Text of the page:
Next, thereís a dose of high altitude cheer seasoned with divine keys and chugging rhythms. A middle section affords a glimpse of desperate consequences, but the merriment proves triumphant, resurging with inevitable mirth.
The last track infuses the comfortable gaiety with an exotic flair, flavoring an ascending progression with an undercurrent of mystery.
These compositions posses the unique character of merging a sense of scientific curiosity with a mood of eternal optimism. Uplifting and infectious, the tunes are tastefully crafted to entertain while banishing all doldrums.
TOM HEASLEY & TOSS PANOS: Passages (CD on Full Bleed Music)
This release from 2007 offers 73 minutes of music recorded live at Tossimoís in North Hollywood on December 13-14, 2006.
Heasley plays tuba with electronic treatments. Panos plays drums. The resultant combination produces tuneage of a remarkably accessible character.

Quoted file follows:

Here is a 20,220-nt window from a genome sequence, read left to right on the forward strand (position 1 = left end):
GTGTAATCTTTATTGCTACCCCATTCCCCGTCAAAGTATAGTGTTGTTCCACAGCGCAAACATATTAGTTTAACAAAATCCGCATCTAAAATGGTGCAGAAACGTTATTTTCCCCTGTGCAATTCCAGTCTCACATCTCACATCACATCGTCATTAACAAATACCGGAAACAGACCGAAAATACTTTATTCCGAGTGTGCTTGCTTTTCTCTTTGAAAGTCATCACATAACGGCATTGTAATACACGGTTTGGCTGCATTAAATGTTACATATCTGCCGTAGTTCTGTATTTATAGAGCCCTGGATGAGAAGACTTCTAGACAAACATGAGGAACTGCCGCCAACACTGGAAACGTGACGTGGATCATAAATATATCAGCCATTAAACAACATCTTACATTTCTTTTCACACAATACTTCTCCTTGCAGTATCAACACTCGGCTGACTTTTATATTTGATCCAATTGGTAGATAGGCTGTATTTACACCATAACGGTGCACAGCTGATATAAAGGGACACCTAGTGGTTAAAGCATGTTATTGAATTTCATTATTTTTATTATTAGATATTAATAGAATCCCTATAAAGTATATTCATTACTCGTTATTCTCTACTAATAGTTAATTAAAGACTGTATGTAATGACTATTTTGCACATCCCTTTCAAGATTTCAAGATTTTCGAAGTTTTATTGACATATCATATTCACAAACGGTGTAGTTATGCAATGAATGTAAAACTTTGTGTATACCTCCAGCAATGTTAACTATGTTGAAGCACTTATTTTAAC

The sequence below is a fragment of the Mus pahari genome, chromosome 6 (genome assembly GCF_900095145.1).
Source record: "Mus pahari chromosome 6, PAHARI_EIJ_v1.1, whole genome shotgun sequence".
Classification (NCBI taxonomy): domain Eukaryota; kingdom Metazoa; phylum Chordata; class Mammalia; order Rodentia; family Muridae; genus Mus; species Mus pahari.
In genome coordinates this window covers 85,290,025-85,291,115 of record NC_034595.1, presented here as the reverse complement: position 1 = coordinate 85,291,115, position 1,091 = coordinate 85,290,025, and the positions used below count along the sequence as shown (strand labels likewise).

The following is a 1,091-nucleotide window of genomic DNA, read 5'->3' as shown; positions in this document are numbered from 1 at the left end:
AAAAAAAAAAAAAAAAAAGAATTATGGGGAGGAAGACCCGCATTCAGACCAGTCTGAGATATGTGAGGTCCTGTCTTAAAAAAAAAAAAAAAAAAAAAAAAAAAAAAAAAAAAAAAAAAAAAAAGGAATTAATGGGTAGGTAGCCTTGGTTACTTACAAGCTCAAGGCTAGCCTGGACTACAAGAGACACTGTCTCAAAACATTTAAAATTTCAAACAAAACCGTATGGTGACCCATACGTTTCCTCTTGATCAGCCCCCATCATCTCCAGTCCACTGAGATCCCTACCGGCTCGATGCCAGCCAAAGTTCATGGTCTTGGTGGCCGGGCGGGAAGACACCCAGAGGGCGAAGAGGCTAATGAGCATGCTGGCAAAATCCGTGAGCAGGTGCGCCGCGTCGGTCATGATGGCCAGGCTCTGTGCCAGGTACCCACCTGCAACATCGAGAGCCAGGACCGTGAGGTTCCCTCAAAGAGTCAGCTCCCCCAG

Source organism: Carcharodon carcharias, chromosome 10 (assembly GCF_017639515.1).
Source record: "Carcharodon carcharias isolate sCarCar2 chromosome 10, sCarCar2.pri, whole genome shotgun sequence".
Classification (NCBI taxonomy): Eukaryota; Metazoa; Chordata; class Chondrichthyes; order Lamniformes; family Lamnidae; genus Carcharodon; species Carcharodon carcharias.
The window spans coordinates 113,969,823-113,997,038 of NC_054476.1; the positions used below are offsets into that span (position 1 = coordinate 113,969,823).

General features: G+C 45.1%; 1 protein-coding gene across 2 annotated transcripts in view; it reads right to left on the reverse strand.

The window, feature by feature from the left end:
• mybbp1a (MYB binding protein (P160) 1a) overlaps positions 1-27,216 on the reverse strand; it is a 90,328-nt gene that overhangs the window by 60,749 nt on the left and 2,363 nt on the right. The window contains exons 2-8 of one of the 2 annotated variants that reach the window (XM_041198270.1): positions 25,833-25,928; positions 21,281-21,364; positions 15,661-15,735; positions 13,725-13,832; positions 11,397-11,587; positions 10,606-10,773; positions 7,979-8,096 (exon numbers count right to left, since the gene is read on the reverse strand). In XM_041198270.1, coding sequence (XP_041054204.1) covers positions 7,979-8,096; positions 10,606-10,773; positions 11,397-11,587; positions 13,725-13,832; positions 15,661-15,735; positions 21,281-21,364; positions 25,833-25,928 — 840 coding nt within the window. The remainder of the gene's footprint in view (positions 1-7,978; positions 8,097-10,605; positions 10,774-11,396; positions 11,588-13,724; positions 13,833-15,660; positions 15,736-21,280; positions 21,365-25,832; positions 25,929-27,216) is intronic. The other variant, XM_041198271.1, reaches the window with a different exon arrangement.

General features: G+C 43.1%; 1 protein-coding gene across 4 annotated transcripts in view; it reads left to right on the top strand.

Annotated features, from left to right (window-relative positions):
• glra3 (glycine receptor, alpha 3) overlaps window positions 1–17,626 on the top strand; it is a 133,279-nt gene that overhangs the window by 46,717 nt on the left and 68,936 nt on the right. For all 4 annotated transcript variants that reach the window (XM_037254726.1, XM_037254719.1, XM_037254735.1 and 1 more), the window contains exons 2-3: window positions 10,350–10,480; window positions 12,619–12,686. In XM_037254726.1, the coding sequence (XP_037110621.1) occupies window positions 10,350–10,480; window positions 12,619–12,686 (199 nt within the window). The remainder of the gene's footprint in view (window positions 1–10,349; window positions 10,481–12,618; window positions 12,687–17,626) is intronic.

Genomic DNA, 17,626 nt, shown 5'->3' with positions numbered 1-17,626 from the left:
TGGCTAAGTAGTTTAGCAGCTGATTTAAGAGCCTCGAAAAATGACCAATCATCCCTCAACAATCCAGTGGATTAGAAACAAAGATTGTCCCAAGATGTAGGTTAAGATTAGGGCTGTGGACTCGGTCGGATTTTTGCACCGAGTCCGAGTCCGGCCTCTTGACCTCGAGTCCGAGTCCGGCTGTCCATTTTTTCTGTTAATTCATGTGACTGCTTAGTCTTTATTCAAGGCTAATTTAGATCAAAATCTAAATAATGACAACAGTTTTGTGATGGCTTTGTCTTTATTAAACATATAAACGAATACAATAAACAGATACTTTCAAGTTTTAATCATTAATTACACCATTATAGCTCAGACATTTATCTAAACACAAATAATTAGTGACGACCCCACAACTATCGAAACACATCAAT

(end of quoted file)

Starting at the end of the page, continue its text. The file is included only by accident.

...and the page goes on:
The first piece is an epic composition (clocking in at 24 minutes) that unequivocally proves that the tuba neednít be considered as a stodgy instrument relegated to the corner of the orchestra pit. Breathy chords tremble with eerie disposition, warping into elongated cadence of divine proportion. Oscillations transform the tubaís outcry into a deep voice of unearthly quality. The percussion provides abstract rhythms for this haunting excursion into dazzling altitudes of delight. Growling notes are contorted and mutated into lush expressions of subterranean depth. These warblings undulate with studied care, dredging emotion from thin air and weaving them into mesmerizing passages of rumbling timbre. Power and vitality are imbued with spectral mien, grounded by the drumsí freeform style.